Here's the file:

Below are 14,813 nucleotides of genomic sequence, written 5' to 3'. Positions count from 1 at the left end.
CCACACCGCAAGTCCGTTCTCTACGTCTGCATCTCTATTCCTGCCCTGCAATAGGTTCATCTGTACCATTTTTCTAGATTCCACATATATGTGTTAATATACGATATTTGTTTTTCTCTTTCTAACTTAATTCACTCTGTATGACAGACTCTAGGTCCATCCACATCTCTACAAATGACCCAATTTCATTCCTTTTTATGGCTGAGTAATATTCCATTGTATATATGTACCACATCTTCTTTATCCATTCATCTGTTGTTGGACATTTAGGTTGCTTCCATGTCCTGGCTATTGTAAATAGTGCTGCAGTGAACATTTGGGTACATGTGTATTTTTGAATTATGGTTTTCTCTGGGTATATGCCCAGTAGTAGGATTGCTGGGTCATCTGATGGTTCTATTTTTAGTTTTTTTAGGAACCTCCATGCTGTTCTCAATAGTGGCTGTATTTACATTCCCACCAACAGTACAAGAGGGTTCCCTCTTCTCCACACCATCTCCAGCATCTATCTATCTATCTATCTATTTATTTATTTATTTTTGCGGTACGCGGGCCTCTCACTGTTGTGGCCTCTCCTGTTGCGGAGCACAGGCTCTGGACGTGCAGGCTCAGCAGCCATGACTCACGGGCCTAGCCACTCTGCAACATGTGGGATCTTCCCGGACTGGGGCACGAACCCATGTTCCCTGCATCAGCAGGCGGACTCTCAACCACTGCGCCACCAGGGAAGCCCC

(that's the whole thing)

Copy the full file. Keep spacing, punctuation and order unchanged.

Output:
Below are 14,813 nucleotides of genomic sequence, written 5' to 3'. Positions count from 1 at the left end.
CCACACCGCAAGTCCGTTCTCTACGTCTGCATCTCTATTCCTGCCCTGCAATAGGTTCATCTGTACCATTTTTCTAGATTCCACATATATGTGTTAATATACGATATTTGTTTTTCTCTTTCTAACTTAATTCACTCTGTATGACAGACTCTAGGTCCATCCACATCTCTACAAATGACCCAATTTCATTCCTTTTTATGGCTGAGTAATATTCCATTGTATATATGTACCACATCTTCTTTATCCATTCATCTGTTGTTGGACATTTAGGTTGCTTCCATGTCCTGGCTATTGTAAATAGTGCTGCAGTGAACATTTGGGTACATGTGTATTTTTGAATTATGGTTTTCTCTGGGTATATGCCCAGTAGTAGGATTGCTGGGTCATCTGATGGTTCTATTTTTAGTTTTTTTAGGAACCTCCATGCTGTTCTCAATAGTGGCTGTATTTACATTCCCACCAACAGTACAAGAGGGTTCCCTCTTCTCCACACCATCTCCAGCATCTATCTATCTATCTATCTATTTATTTATTTATTTTTGCGGTACGCGGGCCTCTCACTGTTGTGGCCTCTCCTGTTGCGGAGCACAGGCTCTGGACGTGCAGGCTCAGCAGCCATGACTCACGGGCCTAGCCACTCTGCAACATGTGGGATCTTCCCGGACTGGGGCACGAACCCATGTTCCCTGCATCAGCAGGCGGACTCTCAACCACTGCGCCACCAGGGAAGCCCC